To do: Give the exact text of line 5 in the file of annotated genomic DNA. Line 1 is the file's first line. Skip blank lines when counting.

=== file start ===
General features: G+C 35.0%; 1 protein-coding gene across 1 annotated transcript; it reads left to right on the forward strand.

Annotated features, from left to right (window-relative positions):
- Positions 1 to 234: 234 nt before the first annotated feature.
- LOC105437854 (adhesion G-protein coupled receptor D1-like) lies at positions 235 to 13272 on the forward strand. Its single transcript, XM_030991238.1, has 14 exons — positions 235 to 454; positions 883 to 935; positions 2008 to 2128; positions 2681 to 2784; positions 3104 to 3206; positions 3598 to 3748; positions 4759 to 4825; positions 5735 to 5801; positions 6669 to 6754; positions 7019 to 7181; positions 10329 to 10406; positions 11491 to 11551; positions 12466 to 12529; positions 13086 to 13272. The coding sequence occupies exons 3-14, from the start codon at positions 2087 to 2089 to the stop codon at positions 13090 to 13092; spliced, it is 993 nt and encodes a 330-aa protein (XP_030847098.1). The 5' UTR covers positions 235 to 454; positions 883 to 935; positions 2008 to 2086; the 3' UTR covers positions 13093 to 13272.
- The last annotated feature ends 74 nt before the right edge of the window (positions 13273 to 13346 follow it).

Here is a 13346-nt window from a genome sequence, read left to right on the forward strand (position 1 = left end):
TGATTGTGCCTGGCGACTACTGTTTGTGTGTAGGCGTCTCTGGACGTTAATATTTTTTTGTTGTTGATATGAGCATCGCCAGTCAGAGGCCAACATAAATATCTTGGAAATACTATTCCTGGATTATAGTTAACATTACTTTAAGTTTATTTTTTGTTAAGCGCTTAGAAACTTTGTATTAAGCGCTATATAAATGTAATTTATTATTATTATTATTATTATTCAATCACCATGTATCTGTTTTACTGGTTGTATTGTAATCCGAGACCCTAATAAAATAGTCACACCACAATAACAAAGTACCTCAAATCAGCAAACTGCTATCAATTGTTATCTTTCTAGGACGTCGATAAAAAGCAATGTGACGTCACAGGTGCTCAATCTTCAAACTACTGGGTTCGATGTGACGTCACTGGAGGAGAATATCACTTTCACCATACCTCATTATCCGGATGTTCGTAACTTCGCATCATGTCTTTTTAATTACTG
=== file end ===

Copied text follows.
- The last annotated feature ends 74 nt before the right edge of the window (positions 13273 to 13346 follow it).